There’s a battle playing out in court over which workers can be classified as independent contractors versus employees. The legal wars demonstrate one important fact for employers: The IRS takes the practice of hiring independent contractors very seriously. That means you should, too.
Independent Contractors (ICs) are self-employed and hired to do a specific job. They receive payment only for the work performed. Unlike a regular employee, they pick their jobs and regularly move from client to client, business to business. Also referred to as freelancers, consultants and 1099’s, they report their own business income and pay self-employment taxes.
Hiring an IC is attractive to those companies looking for outside creative resources, and who want to outsource work that is not central to their main line of business. The work is project-oriented and is typically completed in a short amount of time. It’s also easier on the budget to pay your IC as a vendor, not as an employee.
Sounds nice, right? But there’s a big catch.
The IRS has very strict guidelines that define true business-to-business relationships. These guidelines are meant to prevent firms from misclassifying would-be employees, thereby avoiding a bounty of state and federal taxes.
Is your IC really an independent contractor?
This is a deceptively complex question. It’s important to confidently be able to answer “yes”, because the risk of facing an IRS audit has never been greater.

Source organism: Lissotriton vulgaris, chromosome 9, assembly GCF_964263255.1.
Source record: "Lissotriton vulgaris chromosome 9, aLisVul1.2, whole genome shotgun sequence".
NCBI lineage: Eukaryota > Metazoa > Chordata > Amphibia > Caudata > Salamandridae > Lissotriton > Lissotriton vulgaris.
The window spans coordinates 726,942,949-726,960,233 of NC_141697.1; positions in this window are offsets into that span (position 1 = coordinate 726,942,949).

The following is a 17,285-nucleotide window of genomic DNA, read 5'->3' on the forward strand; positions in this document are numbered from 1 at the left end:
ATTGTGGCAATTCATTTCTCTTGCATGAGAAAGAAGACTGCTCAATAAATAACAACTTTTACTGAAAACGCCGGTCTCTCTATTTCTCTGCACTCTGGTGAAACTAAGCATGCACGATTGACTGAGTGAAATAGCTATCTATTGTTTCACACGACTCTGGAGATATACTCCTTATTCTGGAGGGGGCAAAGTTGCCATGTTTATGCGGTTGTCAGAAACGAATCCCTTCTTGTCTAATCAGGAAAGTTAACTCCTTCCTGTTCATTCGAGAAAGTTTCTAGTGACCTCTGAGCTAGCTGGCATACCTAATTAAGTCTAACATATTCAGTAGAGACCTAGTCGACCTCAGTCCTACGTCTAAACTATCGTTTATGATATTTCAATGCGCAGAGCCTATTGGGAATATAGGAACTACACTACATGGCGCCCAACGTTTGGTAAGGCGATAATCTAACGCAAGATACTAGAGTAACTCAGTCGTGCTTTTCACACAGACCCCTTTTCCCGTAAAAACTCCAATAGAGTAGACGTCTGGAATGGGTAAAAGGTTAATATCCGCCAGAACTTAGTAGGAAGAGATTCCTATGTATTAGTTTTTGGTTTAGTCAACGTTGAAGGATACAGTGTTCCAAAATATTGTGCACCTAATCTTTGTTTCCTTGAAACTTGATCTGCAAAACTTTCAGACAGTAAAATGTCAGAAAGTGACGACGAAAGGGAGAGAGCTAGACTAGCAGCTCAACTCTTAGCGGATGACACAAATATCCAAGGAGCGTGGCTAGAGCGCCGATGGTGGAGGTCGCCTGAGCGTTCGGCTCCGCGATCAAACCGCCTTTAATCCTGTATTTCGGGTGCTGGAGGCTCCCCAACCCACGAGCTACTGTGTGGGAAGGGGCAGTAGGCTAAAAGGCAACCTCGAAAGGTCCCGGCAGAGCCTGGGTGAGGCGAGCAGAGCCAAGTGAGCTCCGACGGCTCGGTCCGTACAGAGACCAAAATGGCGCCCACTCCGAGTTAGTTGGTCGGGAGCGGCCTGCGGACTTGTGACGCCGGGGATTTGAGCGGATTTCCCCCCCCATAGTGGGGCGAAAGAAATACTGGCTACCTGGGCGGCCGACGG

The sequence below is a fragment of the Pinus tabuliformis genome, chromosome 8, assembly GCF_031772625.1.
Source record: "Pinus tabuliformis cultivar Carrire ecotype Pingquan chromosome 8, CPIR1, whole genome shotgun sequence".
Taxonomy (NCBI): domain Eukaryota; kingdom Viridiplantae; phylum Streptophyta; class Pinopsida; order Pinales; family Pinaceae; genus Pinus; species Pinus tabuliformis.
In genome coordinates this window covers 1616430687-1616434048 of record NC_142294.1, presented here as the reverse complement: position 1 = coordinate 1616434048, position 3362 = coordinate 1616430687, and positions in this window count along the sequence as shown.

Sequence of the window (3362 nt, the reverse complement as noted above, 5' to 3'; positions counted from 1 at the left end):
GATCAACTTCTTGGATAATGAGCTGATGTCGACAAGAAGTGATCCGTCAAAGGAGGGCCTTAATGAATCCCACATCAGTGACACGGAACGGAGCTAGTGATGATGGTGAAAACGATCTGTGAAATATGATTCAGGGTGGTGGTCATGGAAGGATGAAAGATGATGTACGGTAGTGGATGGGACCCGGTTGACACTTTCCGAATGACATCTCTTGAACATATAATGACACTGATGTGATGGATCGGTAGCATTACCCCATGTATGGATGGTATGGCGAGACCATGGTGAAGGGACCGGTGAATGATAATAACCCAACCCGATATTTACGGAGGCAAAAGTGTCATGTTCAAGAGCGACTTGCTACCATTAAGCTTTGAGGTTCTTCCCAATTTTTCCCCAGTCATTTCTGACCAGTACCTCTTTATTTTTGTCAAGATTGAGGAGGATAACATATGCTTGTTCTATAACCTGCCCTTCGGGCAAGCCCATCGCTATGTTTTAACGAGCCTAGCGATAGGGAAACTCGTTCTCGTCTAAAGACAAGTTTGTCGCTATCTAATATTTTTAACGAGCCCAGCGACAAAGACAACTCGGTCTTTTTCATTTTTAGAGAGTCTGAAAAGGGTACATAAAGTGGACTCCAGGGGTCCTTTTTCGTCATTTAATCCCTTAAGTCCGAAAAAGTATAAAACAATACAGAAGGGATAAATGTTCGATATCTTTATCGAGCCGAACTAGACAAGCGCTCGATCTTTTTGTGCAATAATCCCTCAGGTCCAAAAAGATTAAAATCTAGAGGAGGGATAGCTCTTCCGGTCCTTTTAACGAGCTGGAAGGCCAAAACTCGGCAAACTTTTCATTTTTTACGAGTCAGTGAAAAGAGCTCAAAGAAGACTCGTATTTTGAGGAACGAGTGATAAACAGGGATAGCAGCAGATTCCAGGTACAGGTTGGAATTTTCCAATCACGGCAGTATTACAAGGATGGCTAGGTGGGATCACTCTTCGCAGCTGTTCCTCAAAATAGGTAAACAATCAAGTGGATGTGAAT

Best practices when working with an independent contractor:
- Contractor has an established business entity, with a business name and EIN
- Your contractor provides services to other businesses outside your firm
- IC provides certificates of insurance, including at the least coverage for general liability insurance and worker’s comp insurance
- You have a signed per-project agreement for services between your company and the contractor
- Independent contractors work for multiple clients
- Projects have a contract specifying project length, compensation and liability
- Independent contractor does not function as a division of your company
When working with your contractors:
- Do not train a contractor, direct their work responsibilities or define their work schedules
- Independent contractors should use their own equipment
- Do not provide any employment benefits, such as health insurance and corporate stock options
- Contract on a per-project basis
- Keep in mind that this is a business-to-business relationship
Prevent an audit with contractor payroll solutions
Audits are costly and time-consuming even for businesses that do everything by the book. How much are you willing to pay in time and hassle for employee misclassification? If you have any questions about independent contractor status, trust PayReel to help you make the determination.
We screen each employment situation carefully to assess the entire relationship to make sure you are in complete compliance.